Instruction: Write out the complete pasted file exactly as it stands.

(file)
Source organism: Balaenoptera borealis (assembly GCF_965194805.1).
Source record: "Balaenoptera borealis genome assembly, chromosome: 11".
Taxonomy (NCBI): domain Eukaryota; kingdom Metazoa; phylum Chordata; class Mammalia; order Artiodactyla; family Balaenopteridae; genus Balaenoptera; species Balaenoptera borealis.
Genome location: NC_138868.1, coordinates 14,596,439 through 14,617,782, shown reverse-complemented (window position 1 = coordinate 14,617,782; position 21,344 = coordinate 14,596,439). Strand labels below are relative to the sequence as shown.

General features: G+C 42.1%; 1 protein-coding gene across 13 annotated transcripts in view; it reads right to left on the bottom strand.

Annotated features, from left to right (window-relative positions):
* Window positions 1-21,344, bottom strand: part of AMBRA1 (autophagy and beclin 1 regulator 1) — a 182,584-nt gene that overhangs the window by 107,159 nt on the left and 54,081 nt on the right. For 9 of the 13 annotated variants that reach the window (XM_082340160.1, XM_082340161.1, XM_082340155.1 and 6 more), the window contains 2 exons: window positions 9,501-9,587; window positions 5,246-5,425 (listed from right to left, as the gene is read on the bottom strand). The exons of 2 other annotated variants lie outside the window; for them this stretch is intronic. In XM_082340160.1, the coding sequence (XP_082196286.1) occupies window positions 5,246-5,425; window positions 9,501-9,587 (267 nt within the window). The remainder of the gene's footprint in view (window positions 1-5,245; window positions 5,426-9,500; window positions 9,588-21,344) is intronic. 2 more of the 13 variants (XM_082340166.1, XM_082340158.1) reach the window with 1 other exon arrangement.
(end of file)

Source organism: Balaenoptera borealis (assembly GCF_965194805.1).
Source record: "Balaenoptera borealis genome assembly, chromosome: 11".
Taxonomy (NCBI): domain Eukaryota; kingdom Metazoa; phylum Chordata; class Mammalia; order Artiodactyla; family Balaenopteridae; genus Balaenoptera; species Balaenoptera borealis.
Genome location: NC_138868.1, coordinates 14,596,439 through 14,617,782, shown reverse-complemented (window position 1 = coordinate 14,617,782; position 21,344 = coordinate 14,596,439). Strand labels below are relative to the sequence as shown.

General features: G+C 42.1%; 1 protein-coding gene across 13 annotated transcripts in view; it reads right to left on the bottom strand.

Annotated features, from left to right (window-relative positions):
* Window positions 1-21,344, bottom strand: part of AMBRA1 (autophagy and beclin 1 regulator 1) — a 182,584-nt gene that overhangs the window by 107,159 nt on the left and 54,081 nt on the right. For 9 of the 13 annotated variants that reach the window (XM_082340160.1, XM_082340161.1, XM_082340155.1 and 6 more), the window contains 2 exons: window positions 9,501-9,587; window positions 5,246-5,425 (listed from right to left, as the gene is read on the bottom strand). The exons of 2 other annotated variants lie outside the window; for them this stretch is intronic. In XM_082340160.1, the coding sequence (XP_082196286.1) occupies window positions 5,246-5,425; window positions 9,501-9,587 (267 nt within the window). The remainder of the gene's footprint in view (window positions 1-5,245; window positions 5,426-9,500; window positions 9,588-21,344) is intronic. 2 more of the 13 variants (XM_082340166.1, XM_082340158.1) reach the window with 1 other exon arrangement.